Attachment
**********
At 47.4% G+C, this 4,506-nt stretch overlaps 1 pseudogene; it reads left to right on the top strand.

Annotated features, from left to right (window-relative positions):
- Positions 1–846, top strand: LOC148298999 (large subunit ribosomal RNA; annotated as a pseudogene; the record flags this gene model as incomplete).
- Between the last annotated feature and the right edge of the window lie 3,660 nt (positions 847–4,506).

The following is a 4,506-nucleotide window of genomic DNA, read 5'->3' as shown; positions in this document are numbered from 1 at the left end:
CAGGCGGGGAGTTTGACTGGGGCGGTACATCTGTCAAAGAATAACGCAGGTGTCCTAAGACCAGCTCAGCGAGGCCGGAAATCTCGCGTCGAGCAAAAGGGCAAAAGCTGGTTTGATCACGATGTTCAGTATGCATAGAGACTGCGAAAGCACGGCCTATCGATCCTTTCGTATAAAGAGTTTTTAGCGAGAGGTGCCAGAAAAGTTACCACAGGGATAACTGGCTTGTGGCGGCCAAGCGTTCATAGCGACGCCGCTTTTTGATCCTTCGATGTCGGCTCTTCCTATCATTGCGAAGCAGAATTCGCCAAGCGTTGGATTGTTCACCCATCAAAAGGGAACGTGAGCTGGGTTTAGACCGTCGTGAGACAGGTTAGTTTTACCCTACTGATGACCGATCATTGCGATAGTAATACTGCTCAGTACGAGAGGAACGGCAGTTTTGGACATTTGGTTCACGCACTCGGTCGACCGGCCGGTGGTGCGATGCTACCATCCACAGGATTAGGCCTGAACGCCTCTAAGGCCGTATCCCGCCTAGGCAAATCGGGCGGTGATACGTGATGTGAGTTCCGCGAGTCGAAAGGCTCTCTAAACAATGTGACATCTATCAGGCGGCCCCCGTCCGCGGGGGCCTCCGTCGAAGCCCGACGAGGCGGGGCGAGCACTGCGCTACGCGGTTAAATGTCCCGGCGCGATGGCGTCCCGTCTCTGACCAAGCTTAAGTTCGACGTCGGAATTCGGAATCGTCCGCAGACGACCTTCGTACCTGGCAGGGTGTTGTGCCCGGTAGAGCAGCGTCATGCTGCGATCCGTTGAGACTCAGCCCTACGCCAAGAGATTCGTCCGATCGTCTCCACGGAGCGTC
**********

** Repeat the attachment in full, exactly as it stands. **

At 47.4% G+C, this 4,506-nt stretch overlaps 1 pseudogene; it reads left to right on the top strand.

Annotated features, from left to right (window-relative positions):
- Positions 1–846, top strand: LOC148298999 (large subunit ribosomal RNA; annotated as a pseudogene; the record flags this gene model as incomplete).
- Between the last annotated feature and the right edge of the window lie 3,660 nt (positions 847–4,506).

The following is a 4,506-nucleotide window of genomic DNA, read 5'->3' as shown; positions in this document are numbered from 1 at the left end:
CAGGCGGGGAGTTTGACTGGGGCGGTACATCTGTCAAAGAATAACGCAGGTGTCCTAAGACCAGCTCAGCGAGGCCGGAAATCTCGCGTCGAGCAAAAGGGCAAAAGCTGGTTTGATCACGATGTTCAGTATGCATAGAGACTGCGAAAGCACGGCCTATCGATCCTTTCGTATAAAGAGTTTTTAGCGAGAGGTGCCAGAAAAGTTACCACAGGGATAACTGGCTTGTGGCGGCCAAGCGTTCATAGCGACGCCGCTTTTTGATCCTTCGATGTCGGCTCTTCCTATCATTGCGAAGCAGAATTCGCCAAGCGTTGGATTGTTCACCCATCAAAAGGGAACGTGAGCTGGGTTTAGACCGTCGTGAGACAGGTTAGTTTTACCCTACTGATGACCGATCATTGCGATAGTAATACTGCTCAGTACGAGAGGAACGGCAGTTTTGGACATTTGGTTCACGCACTCGGTCGACCGGCCGGTGGTGCGATGCTACCATCCACAGGATTAGGCCTGAACGCCTCTAAGGCCGTATCCCGCCTAGGCAAATCGGGCGGTGATACGTGATGTGAGTTCCGCGAGTCGAAAGGCTCTCTAAACAATGTGACATCTATCAGGCGGCCCCCGTCCGCGGGGGCCTCCGTCGAAGCCCGACGAGGCGGGGCGAGCACTGCGCTACGCGGTTAAATGTCCCGGCGCGATGGCGTCCCGTCTCTGACCAAGCTTAAGTTCGACGTCGGAATTCGGAATCGTCCGCAGACGACCTTCGTACCTGGCAGGGTGTTGTGCCCGGTAGAGCAGCGTCATGCTGCGATCCGTTGAGACTCAGCCCTACGCCAAGAGATTCGTCCGATCGTCTCCACGGAGCGTC